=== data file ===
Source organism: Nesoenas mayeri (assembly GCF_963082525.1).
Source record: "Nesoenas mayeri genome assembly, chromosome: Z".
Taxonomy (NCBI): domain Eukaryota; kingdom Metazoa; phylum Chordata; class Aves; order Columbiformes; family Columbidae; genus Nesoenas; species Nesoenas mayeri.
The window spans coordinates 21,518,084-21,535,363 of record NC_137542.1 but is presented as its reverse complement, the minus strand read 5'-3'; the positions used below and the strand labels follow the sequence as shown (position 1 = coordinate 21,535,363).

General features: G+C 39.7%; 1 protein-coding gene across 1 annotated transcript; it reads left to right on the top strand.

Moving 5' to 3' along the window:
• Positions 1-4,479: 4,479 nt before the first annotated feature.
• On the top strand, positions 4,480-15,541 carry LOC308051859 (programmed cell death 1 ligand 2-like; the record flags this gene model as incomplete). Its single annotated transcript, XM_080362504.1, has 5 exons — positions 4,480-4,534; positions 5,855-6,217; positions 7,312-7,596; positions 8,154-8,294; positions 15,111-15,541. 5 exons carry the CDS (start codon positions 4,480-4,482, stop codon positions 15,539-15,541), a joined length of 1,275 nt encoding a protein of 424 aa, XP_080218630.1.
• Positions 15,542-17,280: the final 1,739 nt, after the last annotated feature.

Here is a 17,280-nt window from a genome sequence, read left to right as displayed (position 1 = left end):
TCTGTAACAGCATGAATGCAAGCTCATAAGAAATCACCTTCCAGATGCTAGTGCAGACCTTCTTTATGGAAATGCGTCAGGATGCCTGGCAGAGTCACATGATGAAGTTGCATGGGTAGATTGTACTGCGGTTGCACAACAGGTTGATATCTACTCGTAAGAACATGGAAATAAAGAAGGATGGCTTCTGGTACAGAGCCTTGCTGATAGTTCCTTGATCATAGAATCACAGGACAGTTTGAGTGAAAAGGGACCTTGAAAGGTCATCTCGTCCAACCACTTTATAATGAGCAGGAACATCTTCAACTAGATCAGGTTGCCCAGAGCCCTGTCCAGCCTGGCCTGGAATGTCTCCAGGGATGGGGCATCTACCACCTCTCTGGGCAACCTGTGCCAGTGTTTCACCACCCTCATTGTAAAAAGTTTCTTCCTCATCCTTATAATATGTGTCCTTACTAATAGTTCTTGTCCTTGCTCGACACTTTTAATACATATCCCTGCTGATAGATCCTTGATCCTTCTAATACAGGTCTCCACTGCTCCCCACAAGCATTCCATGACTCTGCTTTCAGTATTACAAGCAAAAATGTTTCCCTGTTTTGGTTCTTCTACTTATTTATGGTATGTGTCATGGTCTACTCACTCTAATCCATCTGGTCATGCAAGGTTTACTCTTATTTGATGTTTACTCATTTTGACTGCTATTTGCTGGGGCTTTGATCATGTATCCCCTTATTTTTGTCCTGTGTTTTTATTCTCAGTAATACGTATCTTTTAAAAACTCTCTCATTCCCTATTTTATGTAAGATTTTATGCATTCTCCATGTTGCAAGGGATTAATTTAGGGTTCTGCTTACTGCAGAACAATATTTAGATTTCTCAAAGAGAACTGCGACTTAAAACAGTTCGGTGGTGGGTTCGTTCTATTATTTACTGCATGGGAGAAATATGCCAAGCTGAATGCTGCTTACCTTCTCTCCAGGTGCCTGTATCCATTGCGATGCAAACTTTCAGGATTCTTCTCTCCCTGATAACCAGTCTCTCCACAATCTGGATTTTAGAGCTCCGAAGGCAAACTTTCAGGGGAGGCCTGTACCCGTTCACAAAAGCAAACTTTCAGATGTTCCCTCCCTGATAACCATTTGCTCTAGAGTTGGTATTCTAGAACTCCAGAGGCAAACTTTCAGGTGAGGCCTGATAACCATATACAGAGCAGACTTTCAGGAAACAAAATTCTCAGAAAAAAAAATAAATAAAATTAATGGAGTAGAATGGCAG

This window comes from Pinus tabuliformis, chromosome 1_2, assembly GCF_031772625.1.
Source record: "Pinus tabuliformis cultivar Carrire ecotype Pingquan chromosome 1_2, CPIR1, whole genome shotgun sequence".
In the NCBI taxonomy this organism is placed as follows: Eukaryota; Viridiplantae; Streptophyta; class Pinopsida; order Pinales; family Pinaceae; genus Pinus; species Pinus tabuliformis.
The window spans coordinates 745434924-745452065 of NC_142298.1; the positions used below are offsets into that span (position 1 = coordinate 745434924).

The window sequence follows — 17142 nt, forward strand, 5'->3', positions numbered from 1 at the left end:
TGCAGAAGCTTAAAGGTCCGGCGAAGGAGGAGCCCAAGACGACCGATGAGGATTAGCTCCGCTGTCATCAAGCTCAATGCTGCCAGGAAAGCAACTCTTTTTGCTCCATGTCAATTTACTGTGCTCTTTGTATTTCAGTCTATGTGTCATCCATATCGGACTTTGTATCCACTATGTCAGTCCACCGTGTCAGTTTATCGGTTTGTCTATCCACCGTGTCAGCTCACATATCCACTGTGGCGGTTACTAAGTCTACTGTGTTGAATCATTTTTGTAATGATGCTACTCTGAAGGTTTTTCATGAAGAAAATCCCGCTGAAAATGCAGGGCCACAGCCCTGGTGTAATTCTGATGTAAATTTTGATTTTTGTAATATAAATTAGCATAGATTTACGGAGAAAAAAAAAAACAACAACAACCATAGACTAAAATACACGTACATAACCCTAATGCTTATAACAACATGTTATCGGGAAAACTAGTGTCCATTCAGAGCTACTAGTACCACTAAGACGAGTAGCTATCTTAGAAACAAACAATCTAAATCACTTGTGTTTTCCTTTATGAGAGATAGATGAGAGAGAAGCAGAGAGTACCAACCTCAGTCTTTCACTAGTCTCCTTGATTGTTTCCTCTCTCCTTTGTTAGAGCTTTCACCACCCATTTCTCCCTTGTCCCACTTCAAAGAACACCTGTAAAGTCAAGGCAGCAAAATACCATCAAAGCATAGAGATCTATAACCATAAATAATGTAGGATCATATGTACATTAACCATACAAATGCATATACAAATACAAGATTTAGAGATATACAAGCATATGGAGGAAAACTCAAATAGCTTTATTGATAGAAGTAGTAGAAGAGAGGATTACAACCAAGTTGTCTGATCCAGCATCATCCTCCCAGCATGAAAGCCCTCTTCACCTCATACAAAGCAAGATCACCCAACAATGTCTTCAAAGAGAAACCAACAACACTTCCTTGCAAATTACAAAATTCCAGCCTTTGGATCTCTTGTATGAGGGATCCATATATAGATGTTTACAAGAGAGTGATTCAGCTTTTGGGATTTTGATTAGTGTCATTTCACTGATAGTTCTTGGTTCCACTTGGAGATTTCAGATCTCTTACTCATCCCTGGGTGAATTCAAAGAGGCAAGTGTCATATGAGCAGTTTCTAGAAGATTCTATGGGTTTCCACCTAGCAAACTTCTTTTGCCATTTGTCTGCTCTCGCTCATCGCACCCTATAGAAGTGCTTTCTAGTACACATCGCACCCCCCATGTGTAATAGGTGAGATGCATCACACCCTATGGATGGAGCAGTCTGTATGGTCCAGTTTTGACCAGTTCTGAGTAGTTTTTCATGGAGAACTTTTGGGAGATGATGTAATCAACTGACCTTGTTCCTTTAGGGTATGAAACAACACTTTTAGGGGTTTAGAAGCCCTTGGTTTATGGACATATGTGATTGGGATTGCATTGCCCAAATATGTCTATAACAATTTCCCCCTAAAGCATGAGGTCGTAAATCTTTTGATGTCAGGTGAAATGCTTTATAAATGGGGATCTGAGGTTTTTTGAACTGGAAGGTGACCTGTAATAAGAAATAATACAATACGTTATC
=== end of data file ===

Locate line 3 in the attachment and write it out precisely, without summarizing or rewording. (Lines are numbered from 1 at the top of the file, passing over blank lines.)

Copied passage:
Taxonomy (NCBI): domain Eukaryota; kingdom Metazoa; phylum Chordata; class Aves; order Columbiformes; family Columbidae; genus Nesoenas; species Nesoenas mayeri.